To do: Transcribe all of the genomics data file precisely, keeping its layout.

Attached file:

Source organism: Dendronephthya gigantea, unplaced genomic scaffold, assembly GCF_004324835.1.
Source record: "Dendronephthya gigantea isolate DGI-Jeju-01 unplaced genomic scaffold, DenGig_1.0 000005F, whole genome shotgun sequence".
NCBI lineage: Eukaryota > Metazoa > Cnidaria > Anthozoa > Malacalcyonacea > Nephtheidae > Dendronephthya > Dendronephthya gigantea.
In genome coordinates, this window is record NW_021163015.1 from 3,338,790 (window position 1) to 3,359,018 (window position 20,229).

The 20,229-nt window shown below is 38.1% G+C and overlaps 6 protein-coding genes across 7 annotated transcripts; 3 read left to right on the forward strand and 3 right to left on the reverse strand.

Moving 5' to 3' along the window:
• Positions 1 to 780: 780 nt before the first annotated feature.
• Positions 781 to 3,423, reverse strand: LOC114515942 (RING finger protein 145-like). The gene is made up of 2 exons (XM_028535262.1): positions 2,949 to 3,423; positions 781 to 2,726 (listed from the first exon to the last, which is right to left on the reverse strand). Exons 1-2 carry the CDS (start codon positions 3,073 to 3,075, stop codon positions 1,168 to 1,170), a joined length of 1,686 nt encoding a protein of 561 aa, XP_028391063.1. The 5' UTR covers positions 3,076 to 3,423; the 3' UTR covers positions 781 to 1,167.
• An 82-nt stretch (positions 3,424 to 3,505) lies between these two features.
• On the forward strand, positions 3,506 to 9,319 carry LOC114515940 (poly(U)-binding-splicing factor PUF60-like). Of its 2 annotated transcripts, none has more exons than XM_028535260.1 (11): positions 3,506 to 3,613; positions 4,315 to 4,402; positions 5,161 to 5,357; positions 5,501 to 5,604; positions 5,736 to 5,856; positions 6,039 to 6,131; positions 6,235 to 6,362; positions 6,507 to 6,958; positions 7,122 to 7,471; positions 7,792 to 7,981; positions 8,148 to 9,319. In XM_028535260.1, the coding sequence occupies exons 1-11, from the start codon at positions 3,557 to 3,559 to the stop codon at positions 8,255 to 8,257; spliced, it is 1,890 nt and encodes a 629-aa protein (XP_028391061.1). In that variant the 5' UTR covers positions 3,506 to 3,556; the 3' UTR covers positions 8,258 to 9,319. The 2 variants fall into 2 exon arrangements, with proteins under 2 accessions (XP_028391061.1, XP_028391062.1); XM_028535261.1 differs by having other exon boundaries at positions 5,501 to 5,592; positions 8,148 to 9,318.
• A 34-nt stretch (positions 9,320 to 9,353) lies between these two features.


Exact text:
Source organism: Dendronephthya gigantea, unplaced genomic scaffold, assembly GCF_004324835.1.
Source record: "Dendronephthya gigantea isolate DGI-Jeju-01 unplaced genomic scaffold, DenGig_1.0 000005F, whole genome shotgun sequence".
NCBI lineage: Eukaryota > Metazoa > Cnidaria > Anthozoa > Malacalcyonacea > Nephtheidae > Dendronephthya > Dendronephthya gigantea.
In genome coordinates, this window is record NW_021163015.1 from 3,338,790 (window position 1) to 3,359,018 (window position 20,229).

The 20,229-nt window shown below is 38.1% G+C and overlaps 6 protein-coding genes across 7 annotated transcripts; 3 read left to right on the forward strand and 3 right to left on the reverse strand.

Moving 5' to 3' along the window:
• Positions 1 to 780: 780 nt before the first annotated feature.
• Positions 781 to 3,423, reverse strand: LOC114515942 (RING finger protein 145-like). The gene is made up of 2 exons (XM_028535262.1): positions 2,949 to 3,423; positions 781 to 2,726 (listed from the first exon to the last, which is right to left on the reverse strand). Exons 1-2 carry the CDS (start codon positions 3,073 to 3,075, stop codon positions 1,168 to 1,170), a joined length of 1,686 nt encoding a protein of 561 aa, XP_028391063.1. The 5' UTR covers positions 3,076 to 3,423; the 3' UTR covers positions 781 to 1,167.
• An 82-nt stretch (positions 3,424 to 3,505) lies between these two features.
• On the forward strand, positions 3,506 to 9,319 carry LOC114515940 (poly(U)-binding-splicing factor PUF60-like). Of its 2 annotated transcripts, none has more exons than XM_028535260.1 (11): positions 3,506 to 3,613; positions 4,315 to 4,402; positions 5,161 to 5,357; positions 5,501 to 5,604; positions 5,736 to 5,856; positions 6,039 to 6,131; positions 6,235 to 6,362; positions 6,507 to 6,958; positions 7,122 to 7,471; positions 7,792 to 7,981; positions 8,148 to 9,319. In XM_028535260.1, the coding sequence occupies exons 1-11, from the start codon at positions 3,557 to 3,559 to the stop codon at positions 8,255 to 8,257; spliced, it is 1,890 nt and encodes a 629-aa protein (XP_028391061.1). In that variant the 5' UTR covers positions 3,506 to 3,556; the 3' UTR covers positions 8,258 to 9,319. The 2 variants fall into 2 exon arrangements, with proteins under 2 accessions (XP_028391061.1, XP_028391062.1); XM_028535261.1 differs by having other exon boundaries at positions 5,501 to 5,592; positions 8,148 to 9,318.
• A 34-nt stretch (positions 9,320 to 9,353) lies between these two features.